Throughout the pandemic the level of access to residents in long term care by families and caregivers has varied. During the most restrictive public health measures, residents and families were separated and unable to support each other. This significant reduction in caregiver support not only affected residents but also increased the workload of staff who were required to perform additional caregiving duties normally taken on by the network of informal caregivers. This was further compounded by the necessary restrictions that prevented long term care staff from working at multiple sites to avoid/limit COVID spread within and between facilities.
The Response to Date
To help address these and other challenges, the Province put in place a number of significant measures after the onset of the pandemic.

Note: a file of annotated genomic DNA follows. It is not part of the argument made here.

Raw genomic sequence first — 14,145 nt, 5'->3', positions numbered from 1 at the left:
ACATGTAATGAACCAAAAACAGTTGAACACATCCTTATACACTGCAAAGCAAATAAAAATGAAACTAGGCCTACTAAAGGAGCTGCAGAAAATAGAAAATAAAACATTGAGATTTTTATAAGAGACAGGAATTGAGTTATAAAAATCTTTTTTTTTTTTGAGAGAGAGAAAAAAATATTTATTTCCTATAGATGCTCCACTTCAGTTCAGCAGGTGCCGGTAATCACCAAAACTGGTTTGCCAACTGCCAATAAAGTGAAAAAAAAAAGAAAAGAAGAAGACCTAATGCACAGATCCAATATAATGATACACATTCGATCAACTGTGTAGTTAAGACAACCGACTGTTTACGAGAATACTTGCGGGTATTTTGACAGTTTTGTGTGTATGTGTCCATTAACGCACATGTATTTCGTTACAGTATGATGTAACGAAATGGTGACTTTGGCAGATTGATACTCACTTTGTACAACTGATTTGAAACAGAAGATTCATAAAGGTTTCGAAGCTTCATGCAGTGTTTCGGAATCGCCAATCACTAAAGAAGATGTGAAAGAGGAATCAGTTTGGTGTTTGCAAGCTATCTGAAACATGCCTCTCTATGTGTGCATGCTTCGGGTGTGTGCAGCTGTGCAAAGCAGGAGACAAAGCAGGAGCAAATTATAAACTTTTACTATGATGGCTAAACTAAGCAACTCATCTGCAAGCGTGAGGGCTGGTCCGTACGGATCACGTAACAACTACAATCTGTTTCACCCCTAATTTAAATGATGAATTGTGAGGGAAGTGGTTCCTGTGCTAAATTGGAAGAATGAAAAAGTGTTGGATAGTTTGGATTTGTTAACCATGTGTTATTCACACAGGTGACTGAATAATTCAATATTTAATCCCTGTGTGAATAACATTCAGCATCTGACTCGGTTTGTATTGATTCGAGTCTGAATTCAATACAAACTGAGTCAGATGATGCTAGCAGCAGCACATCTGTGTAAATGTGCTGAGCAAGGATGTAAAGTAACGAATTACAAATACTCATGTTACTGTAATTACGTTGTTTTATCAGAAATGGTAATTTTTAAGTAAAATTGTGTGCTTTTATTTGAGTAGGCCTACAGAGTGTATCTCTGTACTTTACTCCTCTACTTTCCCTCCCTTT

To ensure the necessary and essential supply of PPE, the province established a provincial PPE warehousing system to meet the needs of a range of public and private health sector stakeholders. By integrating this vetting, distribution and warehousing function with both public and private sector stakeholders, we were able to ensure fair and adequate distribution of PPE despite the constrained supply and uncertainties of the marketplace at that time. As part of this effort, facilities provided regular inventory information to ensure optimal distribution of limited PPE supplies. Substantial support for this effort was provided by the Federal Government through the ongoing procurement and provisions of bulk PPE supplies, which was essential given the dynamic and constrained market for PPE during the early phases of the pandemic.